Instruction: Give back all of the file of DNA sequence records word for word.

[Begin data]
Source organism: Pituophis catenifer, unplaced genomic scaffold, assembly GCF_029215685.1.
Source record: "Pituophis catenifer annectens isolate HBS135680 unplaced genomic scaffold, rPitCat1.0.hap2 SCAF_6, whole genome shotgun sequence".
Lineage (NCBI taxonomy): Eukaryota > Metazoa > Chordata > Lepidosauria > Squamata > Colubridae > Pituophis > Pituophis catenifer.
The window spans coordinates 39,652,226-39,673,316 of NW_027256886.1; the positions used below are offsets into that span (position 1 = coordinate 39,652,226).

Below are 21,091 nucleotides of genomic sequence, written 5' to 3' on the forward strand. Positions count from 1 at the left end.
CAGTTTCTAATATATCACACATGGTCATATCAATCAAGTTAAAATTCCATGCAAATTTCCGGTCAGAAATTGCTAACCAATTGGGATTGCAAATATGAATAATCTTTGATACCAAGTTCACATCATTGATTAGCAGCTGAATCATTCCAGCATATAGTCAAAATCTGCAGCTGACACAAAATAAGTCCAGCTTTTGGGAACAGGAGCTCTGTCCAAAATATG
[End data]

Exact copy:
Source organism: Pituophis catenifer, unplaced genomic scaffold, assembly GCF_029215685.1.
Source record: "Pituophis catenifer annectens isolate HBS135680 unplaced genomic scaffold, rPitCat1.0.hap2 SCAF_6, whole genome shotgun sequence".
Lineage (NCBI taxonomy): Eukaryota > Metazoa > Chordata > Lepidosauria > Squamata > Colubridae > Pituophis > Pituophis catenifer.
The window spans coordinates 39,652,226-39,673,316 of NW_027256886.1; the positions used below are offsets into that span (position 1 = coordinate 39,652,226).

Below are 21,091 nucleotides of genomic sequence, written 5' to 3' on the forward strand. Positions count from 1 at the left end.
CAGTTTCTAATATATCACACATGGTCATATCAATCAAGTTAAAATTCCATGCAAATTTCCGGTCAGAAATTGCTAACCAATTGGGATTGCAAATATGAATAATCTTTGATACCAAGTTCACATCATTGATTAGCAGCTGAATCATTCCAGCATATAGTCAAAATCTGCAGCTGACACAAAATAAGTCCAGCTTTTGGGAACAGGAGCTCTGTCCAAAATATG